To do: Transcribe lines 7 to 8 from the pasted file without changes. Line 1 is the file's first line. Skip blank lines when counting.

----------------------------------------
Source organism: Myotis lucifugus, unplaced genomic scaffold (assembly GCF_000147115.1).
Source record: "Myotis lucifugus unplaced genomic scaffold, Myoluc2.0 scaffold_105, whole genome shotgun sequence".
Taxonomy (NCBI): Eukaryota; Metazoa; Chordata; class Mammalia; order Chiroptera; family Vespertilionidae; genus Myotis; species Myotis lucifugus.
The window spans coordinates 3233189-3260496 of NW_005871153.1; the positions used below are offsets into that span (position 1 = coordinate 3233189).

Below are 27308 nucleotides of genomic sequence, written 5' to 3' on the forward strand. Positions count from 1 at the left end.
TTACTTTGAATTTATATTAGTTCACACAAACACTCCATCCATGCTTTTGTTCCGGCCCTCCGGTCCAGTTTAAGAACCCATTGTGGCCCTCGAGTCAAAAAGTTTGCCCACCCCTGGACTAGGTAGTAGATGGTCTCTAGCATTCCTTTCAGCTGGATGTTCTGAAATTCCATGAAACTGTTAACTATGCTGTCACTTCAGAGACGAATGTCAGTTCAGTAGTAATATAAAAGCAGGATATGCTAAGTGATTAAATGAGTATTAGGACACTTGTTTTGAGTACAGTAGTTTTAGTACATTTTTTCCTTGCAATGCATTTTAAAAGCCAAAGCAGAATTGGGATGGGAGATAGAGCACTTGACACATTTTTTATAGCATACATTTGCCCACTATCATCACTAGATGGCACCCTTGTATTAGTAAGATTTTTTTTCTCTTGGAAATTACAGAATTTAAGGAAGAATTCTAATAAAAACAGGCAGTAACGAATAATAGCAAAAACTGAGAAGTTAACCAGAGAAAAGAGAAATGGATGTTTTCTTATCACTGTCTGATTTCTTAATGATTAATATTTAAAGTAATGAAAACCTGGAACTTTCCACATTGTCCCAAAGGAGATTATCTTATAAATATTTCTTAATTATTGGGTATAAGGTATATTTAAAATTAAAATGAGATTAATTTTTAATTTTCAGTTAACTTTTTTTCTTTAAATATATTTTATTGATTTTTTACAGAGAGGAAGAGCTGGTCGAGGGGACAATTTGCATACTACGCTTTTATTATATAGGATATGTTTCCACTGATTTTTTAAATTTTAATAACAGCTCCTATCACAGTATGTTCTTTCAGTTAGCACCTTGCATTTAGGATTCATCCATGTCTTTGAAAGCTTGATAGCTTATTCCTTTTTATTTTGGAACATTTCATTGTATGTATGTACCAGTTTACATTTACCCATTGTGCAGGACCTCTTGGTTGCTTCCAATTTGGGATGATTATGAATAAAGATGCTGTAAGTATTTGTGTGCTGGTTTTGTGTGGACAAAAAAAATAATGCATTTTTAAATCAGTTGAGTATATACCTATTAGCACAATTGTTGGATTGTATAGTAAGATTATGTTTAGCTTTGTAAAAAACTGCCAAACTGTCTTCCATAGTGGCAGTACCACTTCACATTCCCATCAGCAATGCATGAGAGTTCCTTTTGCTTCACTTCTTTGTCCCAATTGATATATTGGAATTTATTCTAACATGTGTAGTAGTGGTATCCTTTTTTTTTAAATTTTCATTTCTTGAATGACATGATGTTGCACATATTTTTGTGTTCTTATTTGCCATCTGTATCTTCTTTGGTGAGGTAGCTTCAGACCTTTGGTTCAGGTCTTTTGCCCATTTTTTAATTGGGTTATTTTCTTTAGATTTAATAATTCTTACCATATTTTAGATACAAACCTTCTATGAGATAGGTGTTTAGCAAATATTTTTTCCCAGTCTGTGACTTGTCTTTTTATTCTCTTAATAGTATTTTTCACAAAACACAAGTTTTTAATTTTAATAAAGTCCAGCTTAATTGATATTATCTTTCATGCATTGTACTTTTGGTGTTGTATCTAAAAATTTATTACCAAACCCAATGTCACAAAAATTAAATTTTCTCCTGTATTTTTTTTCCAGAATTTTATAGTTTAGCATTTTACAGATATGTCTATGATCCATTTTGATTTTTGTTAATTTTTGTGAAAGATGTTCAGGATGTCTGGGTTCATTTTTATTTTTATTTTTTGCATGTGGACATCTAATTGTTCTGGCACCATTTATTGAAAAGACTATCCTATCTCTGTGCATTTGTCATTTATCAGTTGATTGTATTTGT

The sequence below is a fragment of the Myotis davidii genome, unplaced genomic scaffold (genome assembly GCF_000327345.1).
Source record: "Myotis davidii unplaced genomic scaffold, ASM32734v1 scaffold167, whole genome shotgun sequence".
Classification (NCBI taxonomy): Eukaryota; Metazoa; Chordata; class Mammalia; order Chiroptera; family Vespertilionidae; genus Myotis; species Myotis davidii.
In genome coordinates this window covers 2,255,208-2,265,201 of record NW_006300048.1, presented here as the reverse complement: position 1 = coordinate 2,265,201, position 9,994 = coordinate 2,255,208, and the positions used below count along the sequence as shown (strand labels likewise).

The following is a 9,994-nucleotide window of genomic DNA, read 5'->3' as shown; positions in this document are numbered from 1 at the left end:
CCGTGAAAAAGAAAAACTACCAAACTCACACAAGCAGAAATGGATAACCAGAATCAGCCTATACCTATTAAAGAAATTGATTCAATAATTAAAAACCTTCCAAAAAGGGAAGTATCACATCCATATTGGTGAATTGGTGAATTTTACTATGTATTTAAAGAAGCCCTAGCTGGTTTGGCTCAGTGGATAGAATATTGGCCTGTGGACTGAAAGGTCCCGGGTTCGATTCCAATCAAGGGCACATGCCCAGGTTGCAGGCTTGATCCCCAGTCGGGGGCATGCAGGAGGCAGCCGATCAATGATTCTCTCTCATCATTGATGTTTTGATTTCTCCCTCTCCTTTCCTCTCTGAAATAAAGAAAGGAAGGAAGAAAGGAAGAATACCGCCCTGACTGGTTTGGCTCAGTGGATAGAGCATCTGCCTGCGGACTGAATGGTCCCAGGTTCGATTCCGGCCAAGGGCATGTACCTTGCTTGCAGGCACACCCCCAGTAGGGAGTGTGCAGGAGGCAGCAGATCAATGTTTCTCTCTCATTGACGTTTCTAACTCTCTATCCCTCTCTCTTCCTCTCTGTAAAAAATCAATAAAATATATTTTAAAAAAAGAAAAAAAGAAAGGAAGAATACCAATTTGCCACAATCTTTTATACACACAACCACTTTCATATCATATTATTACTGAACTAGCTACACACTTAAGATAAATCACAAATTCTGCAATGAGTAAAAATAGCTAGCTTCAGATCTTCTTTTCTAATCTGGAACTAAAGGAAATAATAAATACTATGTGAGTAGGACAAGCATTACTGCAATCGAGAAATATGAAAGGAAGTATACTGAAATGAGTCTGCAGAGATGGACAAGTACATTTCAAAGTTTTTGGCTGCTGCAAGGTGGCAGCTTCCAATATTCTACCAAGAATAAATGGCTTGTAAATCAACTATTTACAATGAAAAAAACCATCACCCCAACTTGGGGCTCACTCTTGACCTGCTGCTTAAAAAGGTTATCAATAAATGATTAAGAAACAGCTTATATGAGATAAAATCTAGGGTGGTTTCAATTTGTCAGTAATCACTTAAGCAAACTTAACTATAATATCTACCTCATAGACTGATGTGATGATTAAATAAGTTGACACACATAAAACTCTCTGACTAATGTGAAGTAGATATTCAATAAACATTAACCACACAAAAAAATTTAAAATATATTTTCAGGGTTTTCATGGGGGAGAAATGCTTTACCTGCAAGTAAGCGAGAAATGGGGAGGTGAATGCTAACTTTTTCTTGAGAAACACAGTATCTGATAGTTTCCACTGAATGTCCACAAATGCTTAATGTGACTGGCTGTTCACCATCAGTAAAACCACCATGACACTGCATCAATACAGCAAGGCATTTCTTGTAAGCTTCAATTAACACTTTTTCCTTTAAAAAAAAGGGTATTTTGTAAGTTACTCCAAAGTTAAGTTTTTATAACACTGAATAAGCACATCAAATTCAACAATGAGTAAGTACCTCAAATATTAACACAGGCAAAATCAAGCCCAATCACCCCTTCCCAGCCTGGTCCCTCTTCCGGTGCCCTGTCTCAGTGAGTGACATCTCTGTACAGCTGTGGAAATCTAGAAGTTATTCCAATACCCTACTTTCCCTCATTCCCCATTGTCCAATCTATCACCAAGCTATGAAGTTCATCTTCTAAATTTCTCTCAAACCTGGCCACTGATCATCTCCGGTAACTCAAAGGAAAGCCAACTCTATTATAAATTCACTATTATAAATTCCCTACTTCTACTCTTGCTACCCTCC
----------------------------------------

The sequence below is a fragment of the Myotis davidii genome, unplaced genomic scaffold (genome assembly GCF_000327345.1).
Source record: "Myotis davidii unplaced genomic scaffold, ASM32734v1 scaffold167, whole genome shotgun sequence".